June 17, 2019

Woman found in Massachusetts home with dead babies charged with murder

BOSTON (Reuters) – A 31-year-old Massachusetts woman who authorities discovered living with the bodies of three dead babies tucked inside a closet in her rodent-infested house was charged on Tuesday with two counts of murder, prosecutors said.

The woman, Erika Murray, had been charged in September with crimes including fetal death concealment after police found the bodies of three dead young children in the home in Blackstone, Massachusetts, she shared with her boyfriend, Raymond Rivera, 38.

Rivera was arrested on Tuesday and charged with seven criminal counts including assault and battery on a child causing substantial bodily injury.

“This has been and will continue to be a difficult case,” Worcester County District Attorney Joseph Early Jr. said in a statement. “Our investigators followed the evidence where it led.”

Police were called to the house, located in a suburb some 40 miles southwest of Boston near the Rhode Island border in August, after crying children were reported there. They found four children, ranging in age from three months to 13 years, who were taken into state custody.

All the children, living and deceased, were the offspring of Murray and Rivera, prosecutors said.

Attorneys for the two defendants could not be reached for immediate comment.

Authorities have since razed the house, which had been located just a half-mile from the local police station on a quiet residential street.

(Reporting by Scott Malone; Editing by Eric Walsh)

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Woman found in Massachusetts home with dead babies charged with murder

Feds discuss plans for aging northeast rail line

NEW YORK (AP) — Rail travelers would be able to speed from Washington, D.C. to Boston at 220 mph and people on Long Island would take a tunnel straight to Connecticut and points north rather than go through New York City under some of the more ambitious long-range plans described by federal rail officials Wednesday to remake the beleaguered Northeast Corridor.

The 457-mile corridor is the busiest commuter rail line in the country and the site of regular and often lengthy delays on Amtrak and regional lines such as New Jersey Transit, due to 100-year-old infrastructure and crowded tracks.

At Wednesday’s open house, the Federal Railroad Administration laid out its vision for expanding service and making existing service more efficient. The three groups of projects presented, contained in a report released this month, were culled from an original list of 98 individual proposals that was then winnowed down to 15.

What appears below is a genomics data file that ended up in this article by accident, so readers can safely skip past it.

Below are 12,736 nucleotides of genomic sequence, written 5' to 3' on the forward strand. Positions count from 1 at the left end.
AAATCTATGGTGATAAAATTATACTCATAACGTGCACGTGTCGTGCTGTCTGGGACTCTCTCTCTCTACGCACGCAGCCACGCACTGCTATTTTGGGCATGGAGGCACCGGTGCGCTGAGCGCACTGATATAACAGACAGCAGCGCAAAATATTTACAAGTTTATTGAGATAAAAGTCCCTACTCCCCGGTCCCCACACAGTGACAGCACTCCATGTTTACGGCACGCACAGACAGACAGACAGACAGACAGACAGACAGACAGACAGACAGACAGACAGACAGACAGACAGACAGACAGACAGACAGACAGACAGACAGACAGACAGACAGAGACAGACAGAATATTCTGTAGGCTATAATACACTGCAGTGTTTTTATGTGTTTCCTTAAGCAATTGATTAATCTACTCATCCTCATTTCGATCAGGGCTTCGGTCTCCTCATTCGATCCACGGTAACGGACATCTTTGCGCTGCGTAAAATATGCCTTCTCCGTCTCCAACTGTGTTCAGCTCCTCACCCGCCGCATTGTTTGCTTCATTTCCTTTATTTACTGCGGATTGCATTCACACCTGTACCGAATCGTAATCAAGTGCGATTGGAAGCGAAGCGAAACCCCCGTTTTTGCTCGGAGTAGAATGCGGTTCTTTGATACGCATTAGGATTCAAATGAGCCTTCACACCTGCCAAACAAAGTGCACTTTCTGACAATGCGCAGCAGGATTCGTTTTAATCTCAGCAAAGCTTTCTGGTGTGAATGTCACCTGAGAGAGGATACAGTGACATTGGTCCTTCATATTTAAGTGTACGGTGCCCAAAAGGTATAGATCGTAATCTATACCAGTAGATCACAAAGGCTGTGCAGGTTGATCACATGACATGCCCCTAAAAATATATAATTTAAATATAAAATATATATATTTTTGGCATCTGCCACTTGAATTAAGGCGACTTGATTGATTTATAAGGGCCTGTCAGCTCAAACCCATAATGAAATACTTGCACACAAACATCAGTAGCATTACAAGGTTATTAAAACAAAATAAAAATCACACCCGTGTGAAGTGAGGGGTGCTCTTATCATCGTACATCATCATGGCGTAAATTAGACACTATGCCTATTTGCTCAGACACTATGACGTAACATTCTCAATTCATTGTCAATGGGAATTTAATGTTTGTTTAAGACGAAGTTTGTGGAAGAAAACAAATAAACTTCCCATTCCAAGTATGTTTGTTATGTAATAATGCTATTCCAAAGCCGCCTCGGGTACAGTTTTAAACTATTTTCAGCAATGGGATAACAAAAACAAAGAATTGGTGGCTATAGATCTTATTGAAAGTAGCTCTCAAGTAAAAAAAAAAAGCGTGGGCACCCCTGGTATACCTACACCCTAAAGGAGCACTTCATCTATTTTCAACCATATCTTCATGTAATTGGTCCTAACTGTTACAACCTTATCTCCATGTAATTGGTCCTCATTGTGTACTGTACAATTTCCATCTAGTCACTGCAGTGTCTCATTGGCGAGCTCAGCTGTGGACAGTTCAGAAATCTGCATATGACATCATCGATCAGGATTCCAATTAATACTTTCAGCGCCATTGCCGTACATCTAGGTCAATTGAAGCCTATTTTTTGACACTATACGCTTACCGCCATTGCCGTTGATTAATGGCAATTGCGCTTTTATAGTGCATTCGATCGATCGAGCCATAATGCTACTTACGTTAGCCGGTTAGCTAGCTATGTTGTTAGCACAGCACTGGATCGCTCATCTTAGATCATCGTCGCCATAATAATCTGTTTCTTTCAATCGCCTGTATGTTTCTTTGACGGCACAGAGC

All three scenarios factor in new rail tunnels under the Hudson River between New Jersey and New York, a contentious issue that reached a boiling point four years ago when New Jersey Gov. Chris Christie pulled the plug on a $9 billion tunnel project, citing potential cost overruns. Amtrak, which owns the tracks along the Northeast Corridor, is seeking funding for a new tunnel project that is at least 10 years away.

While work on aging infrastructure up and down the corridor would proceed regardless of the fate of a new tunnel, the expanded capacity it would provide would be crucial to any of the major projects, said Rebecca Reyes-Alicea, FRA project manager for the Northeast Corridor.

“What we can do is account for the immediate infrastructure needs in this process, so that it all fits together,” she said. “Building tunnels is not an easy task, but at least if we can all kind of shepherd around the same goal, we can get there. It’s going to a take a while, but if we can at least get the groundwork through this and through the environmental work that has to be done for the tunnels, we can at least start to get the wheels turning.”

The three proposals include features such as a tunnel to connect stations on Long Island to the Connecticut coastline for service to Providence and Boston; a “second spine” alongside the current Northeast Corridor tracks that would carry high-speed rail at speeds of 220 mph, and new service between New York and Boston that would serve Hartford, Springfield and Worcester, Massachusetts.

Currently, Amtrak lines split in New Haven, with Boston-bound trains heading up the coast and most inland trains terminating at Springfield.

Also, new tracks would bypass several movable bridges between southeastern Connecticut and Rhode Island that currently contribute to slowdowns due to capacity and speed restrictions.

A fourth proposal, called “no action,” calls for maintaining service at current levels through 2040.